Keep the minimum wage the same

dollabillvectoredRecently, President Barack Obama proposed in his Feb. 12 State of the Union Address raising the minimum wage from $7.25 an hour to $9. This 24 percent pay increase will grab the attention of both working and non working citizens, but economists feel uneasy about this proposal—simply because it’s not a good idea.

One essential law of economics—the law of demand—states that when the price of anything including labor increases, the quantity of demand will decrease. In other words, if the federal minimum wage goes up (the price of labor)more employees will be laid off to cut cost (decrease in demand).

Consider Washington state, where the minimum wage has been $9.15 an hour since 2012. According to the Washington Restaurant Association, the law makes the state less competitive for both big and small businesses. As a result, Census Bureau data shows that food outlets statewide employ three fewer workers than the national average.

Washington and California both have the similar stats on cost of living expenditures: housing, 30 percent; food and groceries 15 percent; transportation, 10 percent; utilities, 6 percent, health care, 7 percent; and miscellaneous expenses at 32 percent.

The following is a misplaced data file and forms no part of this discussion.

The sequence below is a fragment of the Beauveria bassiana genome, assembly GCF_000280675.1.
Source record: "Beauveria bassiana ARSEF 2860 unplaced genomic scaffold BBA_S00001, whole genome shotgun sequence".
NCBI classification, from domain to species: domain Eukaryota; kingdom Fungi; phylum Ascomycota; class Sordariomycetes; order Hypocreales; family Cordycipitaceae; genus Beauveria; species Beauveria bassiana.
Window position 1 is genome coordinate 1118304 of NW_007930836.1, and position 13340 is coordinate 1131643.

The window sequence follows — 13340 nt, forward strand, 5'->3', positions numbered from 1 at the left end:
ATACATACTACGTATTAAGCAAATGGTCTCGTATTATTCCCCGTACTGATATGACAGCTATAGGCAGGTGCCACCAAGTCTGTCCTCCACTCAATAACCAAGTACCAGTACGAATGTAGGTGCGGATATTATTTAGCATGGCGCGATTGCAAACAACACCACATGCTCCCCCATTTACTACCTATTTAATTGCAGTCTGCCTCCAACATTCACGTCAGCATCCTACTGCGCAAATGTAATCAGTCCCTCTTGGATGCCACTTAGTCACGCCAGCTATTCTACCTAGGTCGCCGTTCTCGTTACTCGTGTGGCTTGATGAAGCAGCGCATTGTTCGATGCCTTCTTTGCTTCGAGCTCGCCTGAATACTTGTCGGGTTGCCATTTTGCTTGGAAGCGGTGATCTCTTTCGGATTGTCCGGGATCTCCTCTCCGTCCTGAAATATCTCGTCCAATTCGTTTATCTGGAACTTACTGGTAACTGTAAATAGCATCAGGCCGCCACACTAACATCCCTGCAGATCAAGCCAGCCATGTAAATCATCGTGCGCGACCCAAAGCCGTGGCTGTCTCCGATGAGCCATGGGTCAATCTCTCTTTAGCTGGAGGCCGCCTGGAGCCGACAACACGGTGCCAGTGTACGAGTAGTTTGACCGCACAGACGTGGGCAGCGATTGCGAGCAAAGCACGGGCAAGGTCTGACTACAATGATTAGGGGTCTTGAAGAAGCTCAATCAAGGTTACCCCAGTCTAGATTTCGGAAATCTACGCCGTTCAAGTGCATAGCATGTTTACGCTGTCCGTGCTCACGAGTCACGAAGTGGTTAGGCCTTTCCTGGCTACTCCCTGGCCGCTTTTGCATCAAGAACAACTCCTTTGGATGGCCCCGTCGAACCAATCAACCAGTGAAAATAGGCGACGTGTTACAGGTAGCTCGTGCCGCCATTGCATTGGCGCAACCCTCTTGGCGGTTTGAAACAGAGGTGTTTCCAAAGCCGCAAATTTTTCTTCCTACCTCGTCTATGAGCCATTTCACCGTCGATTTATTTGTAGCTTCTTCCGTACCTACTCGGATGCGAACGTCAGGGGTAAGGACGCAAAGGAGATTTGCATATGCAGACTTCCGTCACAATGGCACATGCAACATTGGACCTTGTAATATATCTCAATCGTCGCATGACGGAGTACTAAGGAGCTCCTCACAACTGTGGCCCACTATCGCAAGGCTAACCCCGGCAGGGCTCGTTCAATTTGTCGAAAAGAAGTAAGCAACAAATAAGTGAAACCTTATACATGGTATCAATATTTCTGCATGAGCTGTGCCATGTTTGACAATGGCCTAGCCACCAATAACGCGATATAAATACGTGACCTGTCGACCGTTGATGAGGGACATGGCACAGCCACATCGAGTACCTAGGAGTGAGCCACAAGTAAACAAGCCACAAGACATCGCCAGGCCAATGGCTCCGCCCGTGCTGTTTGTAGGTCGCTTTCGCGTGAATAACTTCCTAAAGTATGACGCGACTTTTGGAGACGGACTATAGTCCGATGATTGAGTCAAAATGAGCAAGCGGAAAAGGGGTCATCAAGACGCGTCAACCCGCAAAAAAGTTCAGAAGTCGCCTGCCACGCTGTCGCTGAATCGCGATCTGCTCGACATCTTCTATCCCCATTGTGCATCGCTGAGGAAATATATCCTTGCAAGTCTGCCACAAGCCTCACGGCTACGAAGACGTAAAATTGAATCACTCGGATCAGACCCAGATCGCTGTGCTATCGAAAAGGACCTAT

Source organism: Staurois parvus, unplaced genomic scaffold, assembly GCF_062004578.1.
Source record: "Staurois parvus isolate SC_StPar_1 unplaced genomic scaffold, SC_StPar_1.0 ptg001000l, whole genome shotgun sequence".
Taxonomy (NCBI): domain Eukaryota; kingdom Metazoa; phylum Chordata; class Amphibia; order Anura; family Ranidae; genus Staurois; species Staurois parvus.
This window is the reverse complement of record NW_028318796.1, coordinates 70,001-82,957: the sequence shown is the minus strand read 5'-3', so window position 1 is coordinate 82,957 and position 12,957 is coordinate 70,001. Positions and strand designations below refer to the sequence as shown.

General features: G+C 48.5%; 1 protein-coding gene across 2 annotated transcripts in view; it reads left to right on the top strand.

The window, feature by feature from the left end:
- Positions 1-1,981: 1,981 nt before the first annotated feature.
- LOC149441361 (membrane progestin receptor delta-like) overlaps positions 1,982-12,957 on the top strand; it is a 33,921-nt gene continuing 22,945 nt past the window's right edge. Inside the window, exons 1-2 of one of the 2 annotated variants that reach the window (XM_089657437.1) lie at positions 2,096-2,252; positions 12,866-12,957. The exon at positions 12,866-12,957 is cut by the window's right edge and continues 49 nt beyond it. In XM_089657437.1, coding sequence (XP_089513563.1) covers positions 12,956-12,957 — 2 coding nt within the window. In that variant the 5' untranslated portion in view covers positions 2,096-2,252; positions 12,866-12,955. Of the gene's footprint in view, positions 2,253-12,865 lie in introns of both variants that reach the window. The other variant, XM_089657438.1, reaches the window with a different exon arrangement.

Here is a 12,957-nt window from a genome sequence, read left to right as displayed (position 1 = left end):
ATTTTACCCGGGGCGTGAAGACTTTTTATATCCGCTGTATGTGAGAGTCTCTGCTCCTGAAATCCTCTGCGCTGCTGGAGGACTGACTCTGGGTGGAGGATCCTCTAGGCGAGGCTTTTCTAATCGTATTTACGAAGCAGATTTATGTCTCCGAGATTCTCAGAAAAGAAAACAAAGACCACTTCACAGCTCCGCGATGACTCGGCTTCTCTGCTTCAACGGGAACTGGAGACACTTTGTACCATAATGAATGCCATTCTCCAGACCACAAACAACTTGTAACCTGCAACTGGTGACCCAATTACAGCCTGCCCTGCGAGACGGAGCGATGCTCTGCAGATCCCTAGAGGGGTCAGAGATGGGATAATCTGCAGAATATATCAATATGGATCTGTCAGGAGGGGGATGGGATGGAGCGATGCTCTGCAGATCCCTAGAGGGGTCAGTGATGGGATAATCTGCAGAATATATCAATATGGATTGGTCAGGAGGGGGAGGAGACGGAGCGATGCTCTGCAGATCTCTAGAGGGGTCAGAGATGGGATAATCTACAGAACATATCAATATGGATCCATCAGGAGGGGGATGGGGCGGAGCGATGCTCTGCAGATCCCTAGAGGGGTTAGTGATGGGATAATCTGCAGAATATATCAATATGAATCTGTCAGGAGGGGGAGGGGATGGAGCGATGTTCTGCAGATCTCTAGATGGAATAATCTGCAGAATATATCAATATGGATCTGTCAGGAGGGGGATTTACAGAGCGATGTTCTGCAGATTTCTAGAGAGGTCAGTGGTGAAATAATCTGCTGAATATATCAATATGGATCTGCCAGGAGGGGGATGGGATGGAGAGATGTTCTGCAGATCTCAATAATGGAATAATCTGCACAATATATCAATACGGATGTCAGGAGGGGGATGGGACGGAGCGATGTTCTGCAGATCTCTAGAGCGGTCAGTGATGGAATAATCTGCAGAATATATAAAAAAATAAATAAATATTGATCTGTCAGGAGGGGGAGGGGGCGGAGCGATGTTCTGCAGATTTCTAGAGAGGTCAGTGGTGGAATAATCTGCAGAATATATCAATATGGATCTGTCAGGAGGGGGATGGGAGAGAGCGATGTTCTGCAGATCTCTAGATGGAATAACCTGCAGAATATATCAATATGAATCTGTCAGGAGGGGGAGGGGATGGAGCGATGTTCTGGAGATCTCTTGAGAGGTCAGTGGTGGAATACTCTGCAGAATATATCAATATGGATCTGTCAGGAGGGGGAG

The problem with the economy is not the minimum wage, it’s people spending too much on luxuries rather than spending responsibly.

In Obama’s speech, he said, “no one who works full-time should have to live in poverty,” and believes “this single step would raise the incomes of millions of working families.”

Currently, the unemployment rate in the U.S. stands at 7.7 percent. California is at 9.8 percent for the second month in a row, in a tie with Rhode Island for having the worst unemployment rate in the U.S.

If the president truly wants to raise the income, he should keep minimum wage the same and encourage citizens to stop binge spending to save money.

To bring this issue closer to home, think of the section of minimum wage workers: college students. Finding a job as a college student is difficult enough, since juggling a full load of classes and work is no walk in the park. Let’s not make things harder on ourselves by giving employers another reason to lay off workers.

Christopher Thornberg, a founding partner at Beacon Economist said “this modest impact on employment is essentially negligible, most likely to affect teenage workers.”

If this 24 percent pay raise goes into effect, the American job market will fall. People want to work because money translates into shelter, food, gas, and other expenses. Obama needs to consider the economics first rather than just voter sympathy.